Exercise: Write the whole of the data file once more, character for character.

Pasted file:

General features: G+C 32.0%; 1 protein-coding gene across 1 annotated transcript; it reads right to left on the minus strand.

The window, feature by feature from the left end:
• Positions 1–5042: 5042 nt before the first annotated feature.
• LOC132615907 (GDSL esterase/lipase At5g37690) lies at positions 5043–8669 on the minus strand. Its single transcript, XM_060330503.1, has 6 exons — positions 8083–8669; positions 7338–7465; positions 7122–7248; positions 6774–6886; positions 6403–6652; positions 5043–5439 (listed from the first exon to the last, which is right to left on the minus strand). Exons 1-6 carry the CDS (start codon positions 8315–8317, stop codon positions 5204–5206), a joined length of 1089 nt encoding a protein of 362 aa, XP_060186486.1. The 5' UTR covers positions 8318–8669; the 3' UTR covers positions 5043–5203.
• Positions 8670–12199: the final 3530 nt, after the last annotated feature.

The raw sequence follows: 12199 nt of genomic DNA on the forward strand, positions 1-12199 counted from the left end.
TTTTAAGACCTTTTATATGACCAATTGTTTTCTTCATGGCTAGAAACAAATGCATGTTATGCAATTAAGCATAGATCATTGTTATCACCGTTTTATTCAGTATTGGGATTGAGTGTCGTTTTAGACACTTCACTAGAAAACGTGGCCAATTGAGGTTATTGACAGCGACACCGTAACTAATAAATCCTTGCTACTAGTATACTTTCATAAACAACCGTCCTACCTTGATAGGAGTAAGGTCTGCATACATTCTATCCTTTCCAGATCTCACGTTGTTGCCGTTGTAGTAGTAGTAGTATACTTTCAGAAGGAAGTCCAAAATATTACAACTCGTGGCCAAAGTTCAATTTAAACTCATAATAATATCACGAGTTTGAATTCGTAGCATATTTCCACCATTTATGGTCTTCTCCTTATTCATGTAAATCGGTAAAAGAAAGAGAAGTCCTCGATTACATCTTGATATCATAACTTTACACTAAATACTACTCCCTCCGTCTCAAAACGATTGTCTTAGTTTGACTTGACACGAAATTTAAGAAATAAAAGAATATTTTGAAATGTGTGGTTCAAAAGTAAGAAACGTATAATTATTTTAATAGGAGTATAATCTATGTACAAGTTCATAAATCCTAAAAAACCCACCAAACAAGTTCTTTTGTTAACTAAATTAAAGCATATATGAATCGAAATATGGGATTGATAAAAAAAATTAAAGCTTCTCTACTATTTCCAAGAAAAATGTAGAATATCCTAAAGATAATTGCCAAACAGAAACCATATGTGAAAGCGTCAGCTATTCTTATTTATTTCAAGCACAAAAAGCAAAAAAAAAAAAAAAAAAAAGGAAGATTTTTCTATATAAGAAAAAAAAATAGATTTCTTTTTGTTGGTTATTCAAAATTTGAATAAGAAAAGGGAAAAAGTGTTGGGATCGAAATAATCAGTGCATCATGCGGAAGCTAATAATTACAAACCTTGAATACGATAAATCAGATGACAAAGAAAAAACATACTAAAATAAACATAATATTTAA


General features: G+C 32.0%; 1 protein-coding gene across 1 annotated transcript; it reads right to left on the minus strand.

The window, feature by feature from the left end:
• Positions 1–5042: 5042 nt before the first annotated feature.
• LOC132615907 (GDSL esterase/lipase At5g37690) lies at positions 5043–8669 on the minus strand. Its single transcript, XM_060330503.1, has 6 exons — positions 8083–8669; positions 7338–7465; positions 7122–7248; positions 6774–6886; positions 6403–6652; positions 5043–5439 (listed from the first exon to the last, which is right to left on the minus strand). Exons 1-6 carry the CDS (start codon positions 8315–8317, stop codon positions 5204–5206), a joined length of 1089 nt encoding a protein of 362 aa, XP_060186486.1. The 5' UTR covers positions 8318–8669; the 3' UTR covers positions 5043–5203.
• Positions 8670–12199: the final 3530 nt, after the last annotated feature.

The raw sequence follows: 12199 nt of genomic DNA on the forward strand, positions 1-12199 counted from the left end.
TTTTAAGACCTTTTATATGACCAATTGTTTTCTTCATGGCTAGAAACAAATGCATGTTATGCAATTAAGCATAGATCATTGTTATCACCGTTTTATTCAGTATTGGGATTGAGTGTCGTTTTAGACACTTCACTAGAAAACGTGGCCAATTGAGGTTATTGACAGCGACACCGTAACTAATAAATCCTTGCTACTAGTATACTTTCATAAACAACCGTCCTACCTTGATAGGAGTAAGGTCTGCATACATTCTATCCTTTCCAGATCTCACGTTGTTGCCGTTGTAGTAGTAGTAGTATACTTTCAGAAGGAAGTCCAAAATATTACAACTCGTGGCCAAAGTTCAATTTAAACTCATAATAATATCACGAGTTTGAATTCGTAGCATATTTCCACCATTTATGGTCTTCTCCTTATTCATGTAAATCGGTAAAAGAAAGAGAAGTCCTCGATTACATCTTGATATCATAACTTTACACTAAATACTACTCCCTCCGTCTCAAAACGATTGTCTTAGTTTGACTTGACACGAAATTTAAGAAATAAAAGAATATTTTGAAATGTGTGGTTCAAAAGTAAGAAACGTATAATTATTTTAATAGGAGTATAATCTATGTACAAGTTCATAAATCCTAAAAAACCCACCAAACAAGTTCTTTTGTTAACTAAATTAAAGCATATATGAATCGAAATATGGGATTGATAAAAAAAATTAAAGCTTCTCTACTATTTCCAAGAAAAATGTAGAATATCCTAAAGATAATTGCCAAACAGAAACCATATGTGAAAGCGTCAGCTATTCTTATTTATTTCAAGCACAAAAAGCAAAAAAAAAAAAAAAAAAAAGGAAGATTTTTCTATATAAGAAAAAAAAATAGATTTCTTTTTGTTGGTTATTCAAAATTTGAATAAGAAAAGGGAAAAAGTGTTGGGATCGAAATAATCAGTGCATCATGCGGAAGCTAATAATTACAAACCTTGAATACGATAAATCAGATGACAAAGAAAAAACATACTAAAATAAACATAATATTTAA